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Sign Painting: MYOS Workshops are back

Rylsee and Otto Baum’s joint creative workshop “Make Your Own Sign” returns to Urban Spree for the first session of 2017 on Saturday, March 18th.

Book the workshop directly on the MYOS website and learn the basic techniques of Lettering & Sign Painting from a full-day workshop. Limited Availability.

 

 



Berlin Sound Painting Orchestra: Drei Ensembles in Birnenform

1911153_579801285493193_883970087316977126_oA musical and scenographic live composition directly inspired by the absurd world of the fabulous Erik Satie.

Three evenings:

Friday 22th of May 20h30
@KLUNKERKRANICH (Karl-Marx-Straße 66, Berlin)

Saturday 23th of May 20h30
NK (Elsenstraße 52, 2.Hinterhaus, Etage 2, Berlin)

Sunday 24th of May 18h30
@URBAN SPREE (Revaler Str. 99, Berlin)

The Berlin and the Swedish Soundpainting Orchestra devote themselves to the musical and literary œuvre of Erik Satie. By means of Soundpainting language they explore the radical and humorous aesthetics and deliver a complex conception of this eccentric composer. Inspired by the absurd theater, the production design is made up of a mixture of the fashion and art of the fin de siècle as well as contemporary influences.

Hada Benedito: Soundpainter, Musical director.
Jennifer Rahfeldt: Soundpainter, Scene director.

Swedish Soundpainting Orchestra
http://tsso.se/
Berlin Soundpainting Orchestra
www.berlinsoundpaintingorchestra.jimdo.com

Soundpainting is a multidisciplinary live composing sign language created in 1974 by Walter Thompson. The language comprises today more than 1200 gestures that are signed by the Soundpainter to indicate the type of material desired of the performers.

Berlin Sound Painting Orchestra´s line up:

Makiho Yoshida – Violin
Penelope Gkika – Violin
Adam Goodwin – Double Bass
Antti Virtaranta – Double Bass
Did Aski – Alto sax
Federico Eterno – Alto sax / Clarinet
Jonathan Lindhorst – Tenor Sax / Clarinet
Kriton A. Beyer – Harmonium
Charlotte Barnett – Voice
Bianca Gépoint. – Voice
Rieko Okuda – Piano
Adrian David Krok- Drums
Bob Meanza – Electronics
Benedito Hada – Soundpainter

The Swedish Soundpainting Orchestra´s line up:

Bruno Faria – Flute player and soundpainter
Cecilia Skog – visual artist
Britta Jonasson – dancer
Rasmus Alkestrand – clarinet
Lennart Nilsson – trombone
Nina Hansen – actor
Jason Rahfeldt – guitar
Karina Lernestål – actor
Åsa Wirling – visual artist
Jennifer Rahfeldt – Soundpainter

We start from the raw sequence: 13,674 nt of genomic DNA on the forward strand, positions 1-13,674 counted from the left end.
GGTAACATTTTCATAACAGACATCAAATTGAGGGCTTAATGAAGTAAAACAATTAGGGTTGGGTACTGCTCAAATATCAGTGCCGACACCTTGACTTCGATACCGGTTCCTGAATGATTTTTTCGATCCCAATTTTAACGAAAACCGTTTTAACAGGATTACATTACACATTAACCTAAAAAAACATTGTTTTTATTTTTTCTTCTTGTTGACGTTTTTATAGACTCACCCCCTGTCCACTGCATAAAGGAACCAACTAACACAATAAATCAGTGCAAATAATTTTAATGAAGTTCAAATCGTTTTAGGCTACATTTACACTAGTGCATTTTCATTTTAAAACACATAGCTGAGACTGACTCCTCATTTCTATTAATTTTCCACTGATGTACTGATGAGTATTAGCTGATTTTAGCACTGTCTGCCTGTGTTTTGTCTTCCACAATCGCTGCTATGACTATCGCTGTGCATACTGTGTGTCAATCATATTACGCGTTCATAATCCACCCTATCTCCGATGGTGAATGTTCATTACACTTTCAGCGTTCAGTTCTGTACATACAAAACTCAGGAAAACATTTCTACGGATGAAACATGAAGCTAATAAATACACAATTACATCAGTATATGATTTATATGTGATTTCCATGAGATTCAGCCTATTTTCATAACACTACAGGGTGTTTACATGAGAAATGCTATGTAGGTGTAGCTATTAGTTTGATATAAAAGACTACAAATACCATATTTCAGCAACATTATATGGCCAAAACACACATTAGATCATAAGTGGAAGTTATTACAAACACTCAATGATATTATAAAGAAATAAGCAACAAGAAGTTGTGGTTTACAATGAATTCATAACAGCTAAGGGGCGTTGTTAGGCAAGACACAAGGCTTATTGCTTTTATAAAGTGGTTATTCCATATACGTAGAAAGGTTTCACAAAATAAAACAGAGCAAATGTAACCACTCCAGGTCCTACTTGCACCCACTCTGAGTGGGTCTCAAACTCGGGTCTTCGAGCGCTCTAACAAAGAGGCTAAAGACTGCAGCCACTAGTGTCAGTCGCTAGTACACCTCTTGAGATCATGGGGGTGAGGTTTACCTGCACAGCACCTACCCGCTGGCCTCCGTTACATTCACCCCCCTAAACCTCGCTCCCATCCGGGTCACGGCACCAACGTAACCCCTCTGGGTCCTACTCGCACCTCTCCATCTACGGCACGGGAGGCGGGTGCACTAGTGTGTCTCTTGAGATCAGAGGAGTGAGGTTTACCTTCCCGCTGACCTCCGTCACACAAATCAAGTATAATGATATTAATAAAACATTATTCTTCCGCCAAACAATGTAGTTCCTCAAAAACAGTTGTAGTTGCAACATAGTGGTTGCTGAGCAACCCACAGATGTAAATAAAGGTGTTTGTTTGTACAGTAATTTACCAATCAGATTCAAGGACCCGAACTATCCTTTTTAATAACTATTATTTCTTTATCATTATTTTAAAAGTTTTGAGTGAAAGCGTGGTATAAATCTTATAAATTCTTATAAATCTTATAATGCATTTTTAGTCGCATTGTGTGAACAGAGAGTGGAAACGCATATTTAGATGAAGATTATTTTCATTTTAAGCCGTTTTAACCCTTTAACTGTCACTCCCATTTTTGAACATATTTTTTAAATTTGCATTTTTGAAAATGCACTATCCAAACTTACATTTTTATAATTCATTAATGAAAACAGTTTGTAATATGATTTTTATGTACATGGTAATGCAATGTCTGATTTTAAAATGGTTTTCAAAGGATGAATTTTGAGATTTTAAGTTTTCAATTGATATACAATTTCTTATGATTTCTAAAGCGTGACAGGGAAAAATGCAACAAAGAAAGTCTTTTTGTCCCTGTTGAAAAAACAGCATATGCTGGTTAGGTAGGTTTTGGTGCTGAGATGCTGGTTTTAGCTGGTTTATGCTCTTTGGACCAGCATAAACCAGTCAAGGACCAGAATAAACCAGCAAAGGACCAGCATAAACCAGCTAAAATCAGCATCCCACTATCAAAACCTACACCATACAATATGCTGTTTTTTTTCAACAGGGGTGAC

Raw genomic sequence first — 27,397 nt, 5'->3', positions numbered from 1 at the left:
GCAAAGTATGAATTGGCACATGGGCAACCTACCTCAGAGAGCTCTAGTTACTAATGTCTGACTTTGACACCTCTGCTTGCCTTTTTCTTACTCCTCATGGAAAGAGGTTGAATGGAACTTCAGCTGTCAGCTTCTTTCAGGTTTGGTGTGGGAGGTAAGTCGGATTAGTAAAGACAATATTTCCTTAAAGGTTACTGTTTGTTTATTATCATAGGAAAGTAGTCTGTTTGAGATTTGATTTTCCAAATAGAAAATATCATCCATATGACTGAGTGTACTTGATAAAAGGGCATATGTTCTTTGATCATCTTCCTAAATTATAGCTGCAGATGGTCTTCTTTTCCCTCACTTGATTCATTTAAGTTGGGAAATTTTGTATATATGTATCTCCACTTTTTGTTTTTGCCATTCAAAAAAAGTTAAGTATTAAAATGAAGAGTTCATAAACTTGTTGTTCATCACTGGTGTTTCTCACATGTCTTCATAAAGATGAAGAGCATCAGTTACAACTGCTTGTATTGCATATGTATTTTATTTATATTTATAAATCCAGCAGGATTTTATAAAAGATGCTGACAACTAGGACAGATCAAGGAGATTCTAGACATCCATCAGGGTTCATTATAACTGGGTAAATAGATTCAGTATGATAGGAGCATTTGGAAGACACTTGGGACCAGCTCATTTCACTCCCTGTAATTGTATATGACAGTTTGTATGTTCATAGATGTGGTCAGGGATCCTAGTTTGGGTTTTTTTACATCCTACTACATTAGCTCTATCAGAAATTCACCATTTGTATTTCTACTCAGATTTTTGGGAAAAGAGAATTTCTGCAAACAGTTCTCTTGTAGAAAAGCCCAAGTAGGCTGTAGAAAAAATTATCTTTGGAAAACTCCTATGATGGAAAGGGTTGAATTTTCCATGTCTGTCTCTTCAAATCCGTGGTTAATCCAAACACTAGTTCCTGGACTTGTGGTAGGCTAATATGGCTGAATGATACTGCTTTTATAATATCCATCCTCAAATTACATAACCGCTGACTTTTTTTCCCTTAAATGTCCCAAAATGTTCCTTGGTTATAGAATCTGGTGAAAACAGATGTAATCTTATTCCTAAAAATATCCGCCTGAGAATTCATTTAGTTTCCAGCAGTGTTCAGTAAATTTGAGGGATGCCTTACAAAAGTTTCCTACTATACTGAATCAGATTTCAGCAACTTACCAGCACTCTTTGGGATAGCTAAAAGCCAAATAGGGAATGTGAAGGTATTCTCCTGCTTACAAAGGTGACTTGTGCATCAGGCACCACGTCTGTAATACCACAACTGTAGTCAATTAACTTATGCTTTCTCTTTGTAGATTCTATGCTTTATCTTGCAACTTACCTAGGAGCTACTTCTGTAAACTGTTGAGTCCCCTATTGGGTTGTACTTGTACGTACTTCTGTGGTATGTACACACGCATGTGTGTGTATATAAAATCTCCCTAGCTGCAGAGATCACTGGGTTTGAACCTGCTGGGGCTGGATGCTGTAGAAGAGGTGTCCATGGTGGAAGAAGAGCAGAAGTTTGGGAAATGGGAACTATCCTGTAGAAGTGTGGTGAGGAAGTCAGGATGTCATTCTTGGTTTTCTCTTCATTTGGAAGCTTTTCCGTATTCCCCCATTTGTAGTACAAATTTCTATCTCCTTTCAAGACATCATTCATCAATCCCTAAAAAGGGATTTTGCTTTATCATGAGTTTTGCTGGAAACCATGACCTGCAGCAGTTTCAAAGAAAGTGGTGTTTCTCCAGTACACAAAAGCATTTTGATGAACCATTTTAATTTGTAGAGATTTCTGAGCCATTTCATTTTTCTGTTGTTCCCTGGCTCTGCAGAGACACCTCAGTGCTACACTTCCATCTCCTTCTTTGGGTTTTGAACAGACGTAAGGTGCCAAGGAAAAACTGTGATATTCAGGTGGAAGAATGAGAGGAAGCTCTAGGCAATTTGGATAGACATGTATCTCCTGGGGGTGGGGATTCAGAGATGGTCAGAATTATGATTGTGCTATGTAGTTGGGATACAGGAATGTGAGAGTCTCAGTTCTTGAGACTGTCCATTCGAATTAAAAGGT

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Sign Painting Workshop with Mike Meyer & Ash Bishop

L1001401Last November, Mike Meyer (USA) and Ash Bishop (UK) were in Berlin for the Premiere of the well attended “Sign Painters” movie at Urban Spree and delivered at the same occasion a very successful brush lettering/sign painting workshop for 2 entire days.

After the success of this initial workshop, Make! Skilled Hands are luckily organizing a second session with the same duo of craftsmen. The 2-day session will be held once again at Urban Spree and we advise you to book your seat fast as the attendance is limited and the demand high.

All info are on the Make! Skilled Hands’ blog here.

 

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Make Your Own Sign: a creative workshop in typography and sign painting techniques

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Make Your Own Sign‘ is a new monthly creative workshop with Otto Baum (KLUB7 Artist Collective) & Rylsee (Urban Spree Resident Artist), hosted by Urban Spree, Berlin.

The objective of the full-day workshop is to acquire the basic techniques of typography & sign making and return home with your own creation!

The first workshop of the season will be on Nov. 9th. Courses are held in english.

Bookings & Info: MakeYourOwnSign@gmail.com



New York Perspectives

Urban Spree Galerie presents New York Perspectives, a duo show featuring Chris “Daze” Ellis and Joe Conzo, curated by Mode2. The vernissage will be on Friday, November 22nd, at 18:30, in presence of the two artists.

    Through the work of two New York City-born artists, a painter and a photographer, this exhibition is an attempt to show aspects of New York City life, through the eyes and the work of two very different individuals; though both come from a part of its counterculture.

    The drawings and paintings of the artist Chris “Daze” Ellis, and those many moments and people captured by the photography of Joe Conzo show us how the youth that were more in osmosis with the steel, the concrete, the glass, the streets and the city’s subway system, could develop new forms of visual dialogue that could form a bridge between their own social and cultural background, and a movement that would infiltrate the artworld and become a global phenonmenon.

   Coming from different neighbourhoods and cultural backgrounds, both have lived long enough to have witnessed first hand the huge transformations that the city has gone through over these last decades, while their “work”, which was actually their hobby, passion and life pretty much, has documented seminal eras during that time.

  These tumultuous years of cultural flux; of blossoming, blooming, destruction and rebirth, are often overlooked by today’s focus on the “now” of street art, and the way through which this eclipses the very alchemy that gave birth to the way in which artists express themselves in the street today, or the way in which they document city life.

    It is doubtful that much of what is happening today in visual art, music, dance and written or spoken word ever would have happened, if generations of youth in New York City had not lived what they did many decades ago; and we can count ourselves lucky that a few rare individuals happened to be there and have the instinct to document it.

  Here then, are views of New York from two different perspectives, they themselves being a complex accumulation of all of life’s experiences, and how they shape each individual’s understanding of the world around them; and the ways by which they choose to express and share this with us.

Urban Spree Prints will release two 18″x 24″ silk screen prints by Daze on the opening night and online.

The gallery and the curator heartily thank Henry Chalfant for letting us show his documentary movie “From Mambo to Hip Hop: A South Bronx Tale.”